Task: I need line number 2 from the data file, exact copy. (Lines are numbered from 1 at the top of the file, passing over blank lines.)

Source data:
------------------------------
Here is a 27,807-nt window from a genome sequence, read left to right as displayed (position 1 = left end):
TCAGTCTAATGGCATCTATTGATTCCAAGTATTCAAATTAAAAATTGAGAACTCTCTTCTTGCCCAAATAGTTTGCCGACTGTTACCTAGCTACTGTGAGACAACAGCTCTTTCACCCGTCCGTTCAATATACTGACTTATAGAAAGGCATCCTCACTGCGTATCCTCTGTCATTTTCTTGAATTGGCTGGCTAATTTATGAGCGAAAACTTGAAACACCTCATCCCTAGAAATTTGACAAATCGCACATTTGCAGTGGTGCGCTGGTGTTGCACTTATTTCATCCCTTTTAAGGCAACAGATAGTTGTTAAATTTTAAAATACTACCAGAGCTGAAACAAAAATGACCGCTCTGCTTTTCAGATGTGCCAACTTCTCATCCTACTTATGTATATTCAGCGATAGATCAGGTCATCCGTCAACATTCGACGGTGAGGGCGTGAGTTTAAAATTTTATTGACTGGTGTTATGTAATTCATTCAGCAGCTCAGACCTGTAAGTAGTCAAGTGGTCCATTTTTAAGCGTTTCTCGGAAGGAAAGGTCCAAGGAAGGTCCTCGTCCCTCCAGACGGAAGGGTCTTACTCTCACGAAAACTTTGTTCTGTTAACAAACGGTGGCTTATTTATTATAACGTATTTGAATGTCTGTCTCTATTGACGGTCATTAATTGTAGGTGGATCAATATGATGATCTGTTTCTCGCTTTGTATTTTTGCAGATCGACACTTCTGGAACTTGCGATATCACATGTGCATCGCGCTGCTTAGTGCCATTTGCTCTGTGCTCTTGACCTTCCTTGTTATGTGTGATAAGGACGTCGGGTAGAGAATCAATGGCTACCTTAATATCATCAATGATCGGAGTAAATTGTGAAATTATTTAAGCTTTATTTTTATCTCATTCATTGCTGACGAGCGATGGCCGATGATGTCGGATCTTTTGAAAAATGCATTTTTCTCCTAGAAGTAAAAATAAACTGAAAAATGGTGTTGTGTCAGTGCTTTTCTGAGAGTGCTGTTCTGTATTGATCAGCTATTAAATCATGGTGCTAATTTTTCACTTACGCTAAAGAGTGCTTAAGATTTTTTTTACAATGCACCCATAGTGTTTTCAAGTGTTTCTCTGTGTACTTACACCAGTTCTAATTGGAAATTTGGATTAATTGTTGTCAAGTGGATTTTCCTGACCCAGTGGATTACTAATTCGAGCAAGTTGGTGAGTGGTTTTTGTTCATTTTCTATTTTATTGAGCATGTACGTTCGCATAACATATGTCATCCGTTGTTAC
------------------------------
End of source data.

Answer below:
TCAGTCTAATGGCATCTATTGATTCCAAGTATTCAAATTAAAAATTGAGAACTCTCTTCTTGCCCAAATAGTTTGCCGACTGTTACCTAGCTACTGTGAGACAACAGCTCTTTCACCCGTCCGTTCAATATACTGACTTATAGAAAGGCATCCTCACTGCGTATCCTCTGTCATTTTCTTGAATTGGCTGGCTAATTTATGAGCGAAAACTTGAAACACCTCATCCCTAGAAATTTGACAAATCGCACATTTGCAGTGGTGCGCTGGTGTTGCACTTATTTCATCCCTTTTAAGGCAACAGATAGTTGTTAAATTTTAAAATACTACCAGAGCTGAAACAAAAATGACCGCTCTGCTTTTCAGATGTGCCAACTTCTCATCCTACTTATGTATATTCAGCGATAGATCAGGTCATCCGTCAACATTCGACGGTGAGGGCGTGAGTTTAAAATTTTATTGACTGGTGTTATGTAATTCATTCAGCAGCTCAGACCTGTAAGTAGTCAAGTGGTCCATTTTTAAGCGTTTCTCGGAAGGAAAGGTCCAAGGAAGGTCCTCGTCCCTCCAGACGGAAGGGTCTTACTCTCACGAAAACTTTGTTCTGTTAACAAACGGTGGCTTATTTATTATAACGTATTTGAATGTCTGTCTCTATTGACGGTCATTAATTGTAGGTGGATCAATATGATGATCTGTTTCTCGCTTTGTATTTTTGCAGATCGACACTTCTGGAACTTGCGATATCACATGTGCATCGCGCTGCTTAGTGCCATTTGCTCTGTGCTCTTGACCTTCCTTGTTATGTGTGATAAGGACGTCGGGTAGAGAATCAATGGCTACCTTAATATCATCAATGATCGGAGTAAATTGTGAAATTATTTAAGCTTTATTTTTATCTCATTCATTGCTGACGAGCGATGGCCGATGATGTCGGATCTTTTGAAAAATGCATTTTTCTCCTAGAAGTAAAAATAAACTGAAAAATGGTGTTGTGTCAGTGCTTTTCTGAGAGTGCTGTTCTGTATTGATCAGCTATTAAATCATGGTGCTAATTTTTCACTTACGCTAAAGAGTGCTTAAGATTTTTTTTACAATGCACCCATAGTGTTTTCAAGTGTTTCTCTGTGTACTTACACCAGTTCTAATTGGAAATTTGGATTAATTGTTGTCAAGTGGATTTTCCTGACCCAGTGGATTACTAATTCGAGCAAGTTGGTGAGTGGTTTTTGTTCATTTTCTATTTTATTGAGCATGTACGTTCGCATAACATATGTCATCCGTTGTTAC